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Live from Dubai!

Let's Think Digital Podcast

Live from Dubai!

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Live from Dubai!

Live from Dubai!

Live from Dubai!

Live from Dubai!

Ryan travels to Dubai for the World Government Summit, an annual event that brings together leaders in government and industry from around the world, looking at issues related to digital transformation, futurism, sustainable development and other topics that are of interest to policy makers around the world.

Appearing on this episode as part of hallway conversations during the Summit are some amazing guests:

  • Pooja Warier Hamilton – Chief Partnerships Officer, Apolitical
  • Giulio Quaggiotto – Innovation Advisor, Prime Minister’s Office, UAE
  • Aaron Snow – Fellow, Georgetown University Beeck Center for Social Impact and Innovation
  • Barbara Ubaldi – Head of Digital Government and Data Unit, OECD
  • Simonida Subotic – Former Deputy Secretary for Economic Development, State of New York

Watch the Video Version of the Episode


Ryan Androsoff (Host of Let's Think Digital): I'm Ryan Androsoff and welcome to Let's Think Digital. So I just got back from the World Government Summit in Dubai, hosted by the United Arab Emirates. It's an incredible event hosted annually in Dubai. This was the 10th annual version of it. And it brings together leaders in government and industry from around the world, and looking at issues around digital transformation, around futurism, around sustainable development and other topics that are of interest to policy makers around the world. This was my first time attending and one of the reasons that I went is that I was invited by the organizers to present on a panel about the metaverse and to host a fireside chat with the former head of the Canadian Digital Service, Aaron Snow, talking about digital service teams and how to bridge the gap in digital services. It was also an opportunity to reconnect with colleagues from around the world, to make some new connections, and really just to be able to step back and think about some of the big issues that are facing governments around the world today. While I was in Dubai, I took the opportunity to record some of my reflections during the three day summit, and also a chance to have some conversations with colleagues in the hallways and in between sessions during the summit. So I'm really excited on today's special episode to share with you these reflections and give you a little bit of a taste of what it was like to be at the World Government Summit in Dubai.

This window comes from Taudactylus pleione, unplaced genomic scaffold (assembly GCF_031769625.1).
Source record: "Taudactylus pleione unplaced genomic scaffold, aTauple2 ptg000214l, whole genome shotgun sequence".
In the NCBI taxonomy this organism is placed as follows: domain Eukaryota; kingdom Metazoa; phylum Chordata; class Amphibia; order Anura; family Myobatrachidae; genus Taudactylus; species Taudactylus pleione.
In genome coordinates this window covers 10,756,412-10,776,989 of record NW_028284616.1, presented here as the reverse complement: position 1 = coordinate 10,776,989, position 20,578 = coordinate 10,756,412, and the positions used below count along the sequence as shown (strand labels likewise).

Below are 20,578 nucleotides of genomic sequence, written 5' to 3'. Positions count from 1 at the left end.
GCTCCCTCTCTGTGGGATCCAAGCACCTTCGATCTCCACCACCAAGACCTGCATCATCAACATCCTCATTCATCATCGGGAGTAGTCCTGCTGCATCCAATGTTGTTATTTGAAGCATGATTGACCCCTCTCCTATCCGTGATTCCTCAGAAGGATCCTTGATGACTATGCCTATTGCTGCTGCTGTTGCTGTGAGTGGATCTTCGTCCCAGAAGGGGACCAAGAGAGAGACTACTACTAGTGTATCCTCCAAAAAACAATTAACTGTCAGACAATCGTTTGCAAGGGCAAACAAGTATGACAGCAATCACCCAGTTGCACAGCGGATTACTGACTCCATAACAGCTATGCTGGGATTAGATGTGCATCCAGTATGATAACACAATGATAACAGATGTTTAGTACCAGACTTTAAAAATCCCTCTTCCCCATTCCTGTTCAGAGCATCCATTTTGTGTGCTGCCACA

Ryan Androsoff (Host of Let's Think Digital): Well, good morning from Dubai. This is the start of my first morning here in Dubai. A beautiful, sunny day out, as I think is the case most days here and just at the hotel room getting ready to head out to the first day of the World Government Summit. It's exciting. I got in yesterday. I think I've largely been able to conquer the jet lag after a bit of sleep last night. And there's already just a huge buzz of activity around here. It's pretty fascinating to see all the people that have gathered. I was talking to some of the organizers yesterday when I got in, and they're anticipating this to be the largest of this event that they've held. They've been running the summit for about 10 years now, and they're anticipating about 5,000 people here today. The agenda itself, as I've been looking through it, is frankly just overwhelming in some ways. Huge number of sessions going on, tremendous mix of speakers ranging from you know, celebrities to world leaders, to, you know, billionaires like Elon Musk, who's apparently speaking on Wednesday morning. It's quite the agenda, all really kind of focused around the future of government and the future of big public policy challenges. There's a big thread that is focused primarily on sustainable development and looking at progress against the sustainable development goals.